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Shared inspection services in the works
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REDINGTON BEACH – Madeira Beach City Manager Shane Crawford addressed the Town Commission April 29 about the possibility of sharing a code enforcement officer and a building/permitting inspector.

Crawford told commissioners Madeira Beach is agreeable to lending its code enforcement officer to Redington Beach for a fee ranging from $19,000 to $29,000. The lower figure would be in effect if Redington Beach handles the administrative work associated with it and the larger figure would be in effect if Madeira Beach handles it.

Crawford also said Madeira Beach would handle the town’s building services for a fee of 2 percent of the construction cost.

Crawford also said he preferred for Madeira Beach to handle both services, not just code enforcement.

Madeira Beach uses two code enforcement deputies from the Pinellas County Sheriff’s Office and maintains its own building department.

“We help people get into compliance and not just issuing tickets,” Crawford said. “The story I like to use is that there’s an old lady with a huge console television on her porch which is a code violation, but it’s there because grandma can’t carry it off the porch. What we do is send a public works guy over there to take it away, and the code violation goes away.”

During the last year, according to figures supplied to Crawford from Redington Beach, about 135 code violations were issued in Redington Beach.

He suggested the two municipalities enter into a probationary, one-year contract, open to negotiation at the expiration date.

Redington Beach has long relied on Public Works Director Mark Davis to enforce code ordinances. Davis, however, will be retiring in early July, prompting the commission to look for alternatives.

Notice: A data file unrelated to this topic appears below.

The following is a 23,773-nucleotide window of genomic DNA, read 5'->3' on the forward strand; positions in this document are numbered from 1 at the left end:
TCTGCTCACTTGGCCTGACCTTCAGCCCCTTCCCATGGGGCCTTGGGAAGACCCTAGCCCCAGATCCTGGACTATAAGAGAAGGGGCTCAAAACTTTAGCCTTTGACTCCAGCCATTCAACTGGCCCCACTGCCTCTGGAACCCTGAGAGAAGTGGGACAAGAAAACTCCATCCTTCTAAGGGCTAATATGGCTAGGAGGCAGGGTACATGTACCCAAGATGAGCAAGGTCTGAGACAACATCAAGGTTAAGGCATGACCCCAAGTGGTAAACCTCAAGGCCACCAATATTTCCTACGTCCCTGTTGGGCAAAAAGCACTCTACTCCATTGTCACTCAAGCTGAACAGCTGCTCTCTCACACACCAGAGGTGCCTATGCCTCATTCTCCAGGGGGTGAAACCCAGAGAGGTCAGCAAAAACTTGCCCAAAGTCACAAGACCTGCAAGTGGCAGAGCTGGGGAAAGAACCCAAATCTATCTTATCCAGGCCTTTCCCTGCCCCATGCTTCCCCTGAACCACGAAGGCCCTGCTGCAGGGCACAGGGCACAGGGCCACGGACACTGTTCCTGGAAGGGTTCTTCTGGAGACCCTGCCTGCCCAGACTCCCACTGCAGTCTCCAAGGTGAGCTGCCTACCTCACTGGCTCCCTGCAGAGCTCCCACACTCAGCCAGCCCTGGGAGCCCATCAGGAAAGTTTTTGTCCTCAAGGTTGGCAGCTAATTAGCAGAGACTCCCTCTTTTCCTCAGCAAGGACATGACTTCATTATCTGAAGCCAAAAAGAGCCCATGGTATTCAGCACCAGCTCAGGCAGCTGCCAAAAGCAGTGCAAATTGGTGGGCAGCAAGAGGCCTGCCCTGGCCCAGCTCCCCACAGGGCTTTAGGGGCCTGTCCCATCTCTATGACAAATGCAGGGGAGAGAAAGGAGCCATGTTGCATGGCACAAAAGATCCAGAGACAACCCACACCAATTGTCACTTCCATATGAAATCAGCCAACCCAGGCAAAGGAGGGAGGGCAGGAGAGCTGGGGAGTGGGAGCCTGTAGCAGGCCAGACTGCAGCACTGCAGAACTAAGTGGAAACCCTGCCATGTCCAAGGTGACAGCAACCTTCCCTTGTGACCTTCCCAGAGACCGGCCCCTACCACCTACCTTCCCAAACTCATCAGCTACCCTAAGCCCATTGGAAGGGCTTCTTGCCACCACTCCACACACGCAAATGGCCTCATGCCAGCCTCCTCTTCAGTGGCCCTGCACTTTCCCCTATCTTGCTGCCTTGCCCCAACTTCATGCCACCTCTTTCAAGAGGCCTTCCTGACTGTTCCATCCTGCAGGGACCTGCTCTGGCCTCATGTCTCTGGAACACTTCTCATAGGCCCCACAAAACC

Mayor Nick Simons said the town has gotten “spoiled” by having Davis available 40 hours a week, driving around town, responding to and looking for violations.

“We will lose that and it’s a little bit of a concern to me because I don’t want to drive through town ... as elected officials that’s not our job,” he said.

The commission acknowledged it has often been on the losing side of the battle when dealing with folks who ignore repeated warnings, fail to pay fines, and in instances where the case has gone to court, it sometimes is dismissed on a technicality.

Hoping to change that situation, the commission last year agreed to hire a special magistrate to hear violations on a case-by-case basis and, if necessary, has the authority to impose fines that accrue on a daily basis unlike the court system which levies only a one-time fee.

When Simons asked Davis, the director for public works for Redington Beach, his opinion of the Madeira Beach proposal, he replied, “It almost sounds too good to be true.”

Crawford pointed out that the software Madeira Beach uses to track and process code violations, permits and inspections would be readily available to Redington Beach and could be forwarded to the staff on a monthly or quarterly basis.

Resident Hayward Chapman, the lone member in the audience, voiced approval for the plan. “I support using a Pinellas County deputy that arrives in a police vehicle, carries a uniform and a gun is extremely effective ... in getting the attention of a violator,” he said.

For many years, the town has contracted with Pinellas County to issue building permits and perform inspections but recently some board members have talked about looking elsewhere for this service. As such, the feasibility of tapping into the resources of the Madeira Beach Building Department was also on the agenda.

Redington Beach last year had $4.8 million in construction costs. Most of the revenue generated from the permitting and inspection fees is scooped up by the county.

Crawford said if Redington Beach chooses to utilize Madeira Beach’s building department services, a standard 2 percent, across-the-board fee structure would apply based on the above-noted construction costs.

“When you want an inspection, you get it. You don’t have to wait three weeks; if you call for an inspection, he’ll be there and he won’t be late,” Crawford said.

Simons noted that as the economy begins to trend upward so will the costs for permits and inspections.

The commission had also previously discussed hiring a private firm to administer code enforcement and/or building department issues – an option that was not discussed at the workshop.

The matter was slated for further discussion May 6.
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